What followed was an interview with Randi by his friend Jamy Ian Swiss. We were shown quite a lot of amusing video from a Korean TV show that invited Randi over to debunk a whole host of their local paranormalists. Randi coached the show’s producer on what to look for when he and his crew went out to various psychic presentations, and, in contrast to the way an American TV show would insist on presenting woo with 100% credulity, this producer turned out to be a debunking champ, laying awesome traps for spoon-benders and psychic “healers” that Randi admitted he himself could not have improved upon. A simple hidden camera showed one spoon bender just bending the spoon the normal way when he thought no one was looking, and a Malaysian healer whose schtick is that electricity flows through his body (he did a trick that Randi had no trouble duplicating in the Korean studio) was shown to have tricked out his sandals with a battery pack. The dude also nailed Uri Geller, pissing off the Israeli fruad so much he threw them out of his house. Hilarious.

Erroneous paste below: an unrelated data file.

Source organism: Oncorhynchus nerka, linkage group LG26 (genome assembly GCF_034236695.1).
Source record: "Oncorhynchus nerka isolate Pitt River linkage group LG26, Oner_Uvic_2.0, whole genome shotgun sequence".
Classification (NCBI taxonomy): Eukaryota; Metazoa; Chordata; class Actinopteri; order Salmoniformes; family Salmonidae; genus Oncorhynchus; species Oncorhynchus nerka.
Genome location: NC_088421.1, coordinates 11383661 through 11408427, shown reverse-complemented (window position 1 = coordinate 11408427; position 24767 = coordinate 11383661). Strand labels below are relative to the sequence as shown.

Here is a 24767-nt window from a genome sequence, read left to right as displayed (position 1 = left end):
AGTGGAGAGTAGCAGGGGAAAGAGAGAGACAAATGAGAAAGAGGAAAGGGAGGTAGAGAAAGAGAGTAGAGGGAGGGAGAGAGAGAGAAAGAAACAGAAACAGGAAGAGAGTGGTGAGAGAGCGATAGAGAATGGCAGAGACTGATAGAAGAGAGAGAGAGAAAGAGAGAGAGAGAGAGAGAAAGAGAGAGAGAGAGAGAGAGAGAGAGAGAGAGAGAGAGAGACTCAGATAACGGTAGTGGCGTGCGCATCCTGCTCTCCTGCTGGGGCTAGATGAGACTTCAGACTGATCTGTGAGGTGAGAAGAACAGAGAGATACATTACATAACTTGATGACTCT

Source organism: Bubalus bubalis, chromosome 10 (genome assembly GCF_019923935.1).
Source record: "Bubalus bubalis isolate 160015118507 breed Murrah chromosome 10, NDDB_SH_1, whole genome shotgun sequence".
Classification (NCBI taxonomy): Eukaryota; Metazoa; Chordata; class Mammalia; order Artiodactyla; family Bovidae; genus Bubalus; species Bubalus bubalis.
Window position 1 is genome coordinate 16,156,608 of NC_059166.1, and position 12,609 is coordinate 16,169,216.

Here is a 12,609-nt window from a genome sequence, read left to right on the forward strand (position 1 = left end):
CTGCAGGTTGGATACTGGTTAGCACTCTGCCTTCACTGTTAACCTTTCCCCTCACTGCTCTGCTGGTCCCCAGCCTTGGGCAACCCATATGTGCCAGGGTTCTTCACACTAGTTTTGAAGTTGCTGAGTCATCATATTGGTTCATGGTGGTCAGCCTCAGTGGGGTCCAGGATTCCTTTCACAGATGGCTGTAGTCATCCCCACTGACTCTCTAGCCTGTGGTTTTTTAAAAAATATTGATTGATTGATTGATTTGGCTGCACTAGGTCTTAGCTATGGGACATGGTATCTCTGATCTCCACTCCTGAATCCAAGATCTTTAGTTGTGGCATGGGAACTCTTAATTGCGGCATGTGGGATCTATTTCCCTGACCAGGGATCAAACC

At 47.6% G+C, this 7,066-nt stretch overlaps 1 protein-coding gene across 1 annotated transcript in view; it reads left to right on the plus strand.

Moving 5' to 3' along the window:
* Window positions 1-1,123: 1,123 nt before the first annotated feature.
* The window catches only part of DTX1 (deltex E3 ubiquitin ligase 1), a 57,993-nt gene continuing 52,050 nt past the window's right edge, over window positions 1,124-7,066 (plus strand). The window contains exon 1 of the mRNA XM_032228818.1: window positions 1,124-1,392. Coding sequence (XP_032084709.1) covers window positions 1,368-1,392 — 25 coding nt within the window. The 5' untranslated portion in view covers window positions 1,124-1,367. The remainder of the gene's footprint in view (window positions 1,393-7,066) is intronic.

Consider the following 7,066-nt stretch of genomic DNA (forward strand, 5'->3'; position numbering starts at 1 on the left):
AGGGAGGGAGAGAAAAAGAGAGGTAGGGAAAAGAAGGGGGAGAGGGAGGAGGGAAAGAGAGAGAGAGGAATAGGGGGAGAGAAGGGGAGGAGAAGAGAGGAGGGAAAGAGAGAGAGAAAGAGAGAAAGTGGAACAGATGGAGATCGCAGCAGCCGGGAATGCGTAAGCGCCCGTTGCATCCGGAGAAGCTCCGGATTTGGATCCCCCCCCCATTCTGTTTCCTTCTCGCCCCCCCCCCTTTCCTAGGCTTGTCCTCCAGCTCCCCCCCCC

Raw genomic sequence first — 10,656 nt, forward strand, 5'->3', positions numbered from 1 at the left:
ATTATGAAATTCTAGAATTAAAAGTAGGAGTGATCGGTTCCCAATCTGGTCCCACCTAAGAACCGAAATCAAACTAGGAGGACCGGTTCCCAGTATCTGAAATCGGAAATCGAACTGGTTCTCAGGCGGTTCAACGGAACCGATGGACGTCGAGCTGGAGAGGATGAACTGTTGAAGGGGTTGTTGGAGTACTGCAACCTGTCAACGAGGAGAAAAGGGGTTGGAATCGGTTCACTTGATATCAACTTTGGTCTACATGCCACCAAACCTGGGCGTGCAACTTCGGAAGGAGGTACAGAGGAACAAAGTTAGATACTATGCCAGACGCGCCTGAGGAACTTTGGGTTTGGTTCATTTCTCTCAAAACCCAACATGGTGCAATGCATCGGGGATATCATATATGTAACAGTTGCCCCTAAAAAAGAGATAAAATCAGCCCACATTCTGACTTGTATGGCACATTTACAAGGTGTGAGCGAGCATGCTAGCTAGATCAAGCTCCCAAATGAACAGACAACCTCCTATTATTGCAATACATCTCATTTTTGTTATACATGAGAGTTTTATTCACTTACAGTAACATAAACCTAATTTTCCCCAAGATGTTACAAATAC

It was terrific watching these clips, but the whole presentation ended up getting a little overlong and repetitive because the DVD player they were using had the hardest time cueing up to the right spots in the DVD-R.